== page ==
Reason's Nick Gillespie has an important article on Daily Beast that highlights an under-reported fact about President Obama and young voters -- they are increasingly estranged.
"It’s like totally official, now, bro: Even the young Americans who were central to Barack Obama’s election in 2008 and 2012 are sick of the president, with a large and growing majority disapproving of the job he’s doing. In this, they’re just like their elders," Gillespie writes.
Citing a recent Quinnipiac Poll, Gillespie notes that "only 36 percent of voters between the ages of 18 and 29 approve of the job the president is doing while fully 54 percent of the kids give him the thumbs down ... Back in March 2009, 62 percent of 18 to 29 years approved, compared to just 20 percent disapproving."
No, it's not just Obamacare
The conventional wisdom is that the disastrous Obamacare rollout explains the fall-off in Millennial support for Obama.
But Gillespie puts the lie to that faux wisdom by noting Millennial support for Obama began dropping almost as soon as he took his hand off the inaugural Bible in 2009:
"In 2008, Obama won 66 percent of votes cast by 18-29 year olds. In 2012, he racked up just 60 percent. More tellingly, the participation rate among younger voters dropped precipitously between those elections, with Obama pulling 2.4 million fewer votes from 18-29 year olds in 2012."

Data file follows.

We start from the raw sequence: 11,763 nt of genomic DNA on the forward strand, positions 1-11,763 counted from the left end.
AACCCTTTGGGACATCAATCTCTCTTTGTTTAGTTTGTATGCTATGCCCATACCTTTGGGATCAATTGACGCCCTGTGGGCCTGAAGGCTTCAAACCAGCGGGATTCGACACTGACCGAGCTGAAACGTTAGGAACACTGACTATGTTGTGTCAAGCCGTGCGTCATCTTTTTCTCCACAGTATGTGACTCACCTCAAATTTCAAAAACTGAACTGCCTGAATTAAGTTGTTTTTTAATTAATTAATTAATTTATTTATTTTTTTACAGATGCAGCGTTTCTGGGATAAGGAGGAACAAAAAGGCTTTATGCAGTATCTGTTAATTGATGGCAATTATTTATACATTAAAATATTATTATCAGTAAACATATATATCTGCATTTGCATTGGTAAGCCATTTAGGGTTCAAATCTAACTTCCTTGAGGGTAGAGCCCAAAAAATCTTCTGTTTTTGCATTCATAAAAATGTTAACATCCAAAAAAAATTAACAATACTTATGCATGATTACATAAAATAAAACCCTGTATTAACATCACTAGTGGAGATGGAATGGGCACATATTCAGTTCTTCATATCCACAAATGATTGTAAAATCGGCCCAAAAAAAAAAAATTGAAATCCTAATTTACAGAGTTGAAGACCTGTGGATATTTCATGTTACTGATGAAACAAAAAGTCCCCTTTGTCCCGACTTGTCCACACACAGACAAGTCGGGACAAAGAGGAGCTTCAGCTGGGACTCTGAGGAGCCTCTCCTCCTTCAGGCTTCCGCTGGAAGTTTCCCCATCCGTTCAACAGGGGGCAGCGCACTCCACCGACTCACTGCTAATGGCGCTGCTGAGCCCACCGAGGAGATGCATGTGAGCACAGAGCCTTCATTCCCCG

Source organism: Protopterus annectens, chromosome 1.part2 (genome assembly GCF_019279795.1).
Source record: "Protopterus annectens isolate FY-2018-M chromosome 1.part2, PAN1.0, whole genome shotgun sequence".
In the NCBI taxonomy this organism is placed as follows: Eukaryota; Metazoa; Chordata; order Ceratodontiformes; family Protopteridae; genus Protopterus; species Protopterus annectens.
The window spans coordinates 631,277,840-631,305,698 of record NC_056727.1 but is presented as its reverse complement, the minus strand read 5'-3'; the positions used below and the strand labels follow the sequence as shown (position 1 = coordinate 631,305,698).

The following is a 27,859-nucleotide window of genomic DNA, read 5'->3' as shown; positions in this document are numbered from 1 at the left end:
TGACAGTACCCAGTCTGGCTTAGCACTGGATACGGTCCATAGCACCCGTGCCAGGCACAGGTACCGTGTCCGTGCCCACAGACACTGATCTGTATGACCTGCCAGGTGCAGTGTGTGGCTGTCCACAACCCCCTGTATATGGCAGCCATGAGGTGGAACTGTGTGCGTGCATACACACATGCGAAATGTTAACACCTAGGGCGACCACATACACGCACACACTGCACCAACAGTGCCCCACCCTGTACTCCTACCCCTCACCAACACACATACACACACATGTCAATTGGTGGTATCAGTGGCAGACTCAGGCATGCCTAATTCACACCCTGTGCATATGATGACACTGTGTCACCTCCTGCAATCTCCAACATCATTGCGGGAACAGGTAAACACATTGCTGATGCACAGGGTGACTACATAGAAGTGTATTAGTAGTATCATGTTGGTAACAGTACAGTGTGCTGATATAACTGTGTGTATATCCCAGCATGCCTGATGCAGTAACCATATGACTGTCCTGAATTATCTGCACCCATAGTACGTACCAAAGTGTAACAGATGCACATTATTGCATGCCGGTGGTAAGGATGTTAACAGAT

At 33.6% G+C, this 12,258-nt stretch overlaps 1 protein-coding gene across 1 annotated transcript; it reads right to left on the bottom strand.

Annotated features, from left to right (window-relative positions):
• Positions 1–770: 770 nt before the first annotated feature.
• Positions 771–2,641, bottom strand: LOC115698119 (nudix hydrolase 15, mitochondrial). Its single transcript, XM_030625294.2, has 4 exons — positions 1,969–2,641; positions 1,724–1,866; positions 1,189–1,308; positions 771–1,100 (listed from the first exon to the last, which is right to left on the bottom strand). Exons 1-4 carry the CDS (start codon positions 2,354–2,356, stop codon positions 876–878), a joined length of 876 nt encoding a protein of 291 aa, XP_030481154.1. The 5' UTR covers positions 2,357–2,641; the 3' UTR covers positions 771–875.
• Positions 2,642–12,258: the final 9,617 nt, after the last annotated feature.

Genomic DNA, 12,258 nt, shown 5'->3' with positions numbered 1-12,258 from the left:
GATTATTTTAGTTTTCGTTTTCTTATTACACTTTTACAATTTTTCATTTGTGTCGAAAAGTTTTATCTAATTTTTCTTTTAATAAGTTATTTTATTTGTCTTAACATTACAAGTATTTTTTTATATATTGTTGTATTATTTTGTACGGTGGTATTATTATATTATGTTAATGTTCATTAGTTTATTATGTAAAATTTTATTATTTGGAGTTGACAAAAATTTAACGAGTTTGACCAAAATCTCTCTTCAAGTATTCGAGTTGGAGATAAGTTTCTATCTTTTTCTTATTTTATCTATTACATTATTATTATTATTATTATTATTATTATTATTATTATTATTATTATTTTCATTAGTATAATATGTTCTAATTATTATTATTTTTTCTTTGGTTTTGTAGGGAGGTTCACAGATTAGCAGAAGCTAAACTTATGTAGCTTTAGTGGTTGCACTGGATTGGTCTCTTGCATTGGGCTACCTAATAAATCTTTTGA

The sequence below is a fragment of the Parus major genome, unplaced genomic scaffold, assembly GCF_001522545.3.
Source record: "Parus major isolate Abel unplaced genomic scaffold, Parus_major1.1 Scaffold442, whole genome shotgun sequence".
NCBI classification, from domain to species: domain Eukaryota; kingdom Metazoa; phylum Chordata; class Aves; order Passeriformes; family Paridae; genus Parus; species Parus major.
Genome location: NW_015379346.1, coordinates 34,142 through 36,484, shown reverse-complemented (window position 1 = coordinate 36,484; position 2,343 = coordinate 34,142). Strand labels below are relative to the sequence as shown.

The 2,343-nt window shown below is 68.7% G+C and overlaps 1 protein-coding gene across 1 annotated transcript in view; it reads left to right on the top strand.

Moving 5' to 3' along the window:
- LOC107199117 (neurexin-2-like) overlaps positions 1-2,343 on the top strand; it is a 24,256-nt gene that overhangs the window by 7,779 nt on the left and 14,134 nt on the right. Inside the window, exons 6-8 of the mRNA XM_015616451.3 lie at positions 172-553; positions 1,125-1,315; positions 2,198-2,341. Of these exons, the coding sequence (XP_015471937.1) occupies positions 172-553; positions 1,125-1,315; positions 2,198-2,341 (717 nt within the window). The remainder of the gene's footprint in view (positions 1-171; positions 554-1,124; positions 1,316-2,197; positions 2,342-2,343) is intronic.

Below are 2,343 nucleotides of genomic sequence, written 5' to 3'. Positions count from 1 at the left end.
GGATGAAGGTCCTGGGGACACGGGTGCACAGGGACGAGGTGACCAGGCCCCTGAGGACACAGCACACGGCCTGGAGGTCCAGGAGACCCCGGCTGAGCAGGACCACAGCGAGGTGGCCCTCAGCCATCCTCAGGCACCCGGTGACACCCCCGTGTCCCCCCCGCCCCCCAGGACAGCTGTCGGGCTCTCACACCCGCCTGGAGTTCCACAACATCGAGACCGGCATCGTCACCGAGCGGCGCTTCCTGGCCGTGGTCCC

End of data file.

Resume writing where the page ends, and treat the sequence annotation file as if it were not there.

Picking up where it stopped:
No surprise to the wise
These developments don't come as a shock to those familiar with how Millennial attitudes are shaped by, as Don Tapscott (no relation) put it in his book by the same title, "grown up digital."
Millennials especially esteem values like entrepreneurialism, individual autonomy, personal honesty, and decentralization — intrinsically conservative values all.
The only surprise there is the paucity of leaders on the Right who recognize this reality and shape their messaging and programs accordingly. It's not like this is fresh news, as I wrote this column making these points three years ago.
Then there's entitlements
Another factor is driving this phenomenon, and it will play a progressively stronger role in the years ahead — the entitlement crisis.
Robert Samuelson of the Washington Post has for several years referred to the Millennials as the "Chump Generation."
That's because the burden of paying for the Baby Boomer generation's retirement will fall mainly on the Millennials and it won't be an easy load to carry.
Three years ago, Samuelson asked: "Their ardor for Obama is already cooling. Will higher taxes dim their enthusiasm for government?"
The answer is yes, as Gillespie makes clear. Next question: When are conservatives going to wake up to this fact?
On today's washingtonexaminer.com
Byron York: GOP governors bash Washington GOP.
Philip Klein: California Obamacare signups are disproportionately older.
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